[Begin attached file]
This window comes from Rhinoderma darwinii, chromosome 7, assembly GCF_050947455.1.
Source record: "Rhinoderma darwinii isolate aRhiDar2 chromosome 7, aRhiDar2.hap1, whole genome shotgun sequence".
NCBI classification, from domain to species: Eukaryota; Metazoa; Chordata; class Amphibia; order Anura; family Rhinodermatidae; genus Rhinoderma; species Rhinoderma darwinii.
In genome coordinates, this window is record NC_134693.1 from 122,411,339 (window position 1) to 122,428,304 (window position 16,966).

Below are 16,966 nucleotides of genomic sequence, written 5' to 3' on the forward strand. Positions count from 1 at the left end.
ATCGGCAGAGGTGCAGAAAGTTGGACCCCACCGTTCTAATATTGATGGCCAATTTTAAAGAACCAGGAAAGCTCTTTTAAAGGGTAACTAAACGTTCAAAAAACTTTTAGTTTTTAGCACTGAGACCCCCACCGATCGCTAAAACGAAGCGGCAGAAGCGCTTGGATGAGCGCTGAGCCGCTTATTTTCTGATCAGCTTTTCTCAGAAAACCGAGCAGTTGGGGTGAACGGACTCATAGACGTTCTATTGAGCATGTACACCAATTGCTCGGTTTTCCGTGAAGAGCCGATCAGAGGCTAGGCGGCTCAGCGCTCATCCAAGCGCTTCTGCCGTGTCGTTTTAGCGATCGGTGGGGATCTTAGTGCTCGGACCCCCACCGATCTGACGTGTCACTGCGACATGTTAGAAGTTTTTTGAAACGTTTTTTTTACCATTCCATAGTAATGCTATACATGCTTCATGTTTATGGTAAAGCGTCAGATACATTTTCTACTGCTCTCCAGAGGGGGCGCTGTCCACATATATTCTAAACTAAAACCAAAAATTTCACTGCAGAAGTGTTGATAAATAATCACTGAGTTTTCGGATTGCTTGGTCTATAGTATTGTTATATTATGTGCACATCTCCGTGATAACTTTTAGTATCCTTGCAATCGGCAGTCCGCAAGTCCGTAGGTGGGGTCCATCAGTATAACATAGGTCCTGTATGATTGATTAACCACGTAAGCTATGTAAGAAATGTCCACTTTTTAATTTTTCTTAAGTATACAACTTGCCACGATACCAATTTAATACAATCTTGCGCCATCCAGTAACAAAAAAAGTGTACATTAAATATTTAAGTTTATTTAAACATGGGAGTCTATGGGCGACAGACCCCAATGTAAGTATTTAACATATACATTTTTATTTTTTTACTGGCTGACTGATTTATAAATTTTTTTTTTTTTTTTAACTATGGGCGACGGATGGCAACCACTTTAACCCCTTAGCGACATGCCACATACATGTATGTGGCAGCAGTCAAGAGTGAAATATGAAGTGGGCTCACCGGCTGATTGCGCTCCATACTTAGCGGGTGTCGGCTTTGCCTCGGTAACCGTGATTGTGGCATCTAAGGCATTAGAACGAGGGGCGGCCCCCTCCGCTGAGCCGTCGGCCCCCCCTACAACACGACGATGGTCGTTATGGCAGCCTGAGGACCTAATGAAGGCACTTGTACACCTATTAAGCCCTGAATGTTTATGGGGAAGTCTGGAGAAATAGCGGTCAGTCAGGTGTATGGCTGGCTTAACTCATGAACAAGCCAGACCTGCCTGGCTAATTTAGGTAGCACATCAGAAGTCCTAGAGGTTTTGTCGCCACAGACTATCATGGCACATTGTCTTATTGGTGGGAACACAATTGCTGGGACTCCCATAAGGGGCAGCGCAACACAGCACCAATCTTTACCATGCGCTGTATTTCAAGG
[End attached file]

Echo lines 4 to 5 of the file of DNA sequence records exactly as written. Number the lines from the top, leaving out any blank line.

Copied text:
In genome coordinates, this window is record NC_134693.1 from 122,411,339 (window position 1) to 122,428,304 (window position 16,966).

Below are 16,966 nucleotides of genomic sequence, written 5' to 3' on the forward strand. Positions count from 1 at the left end.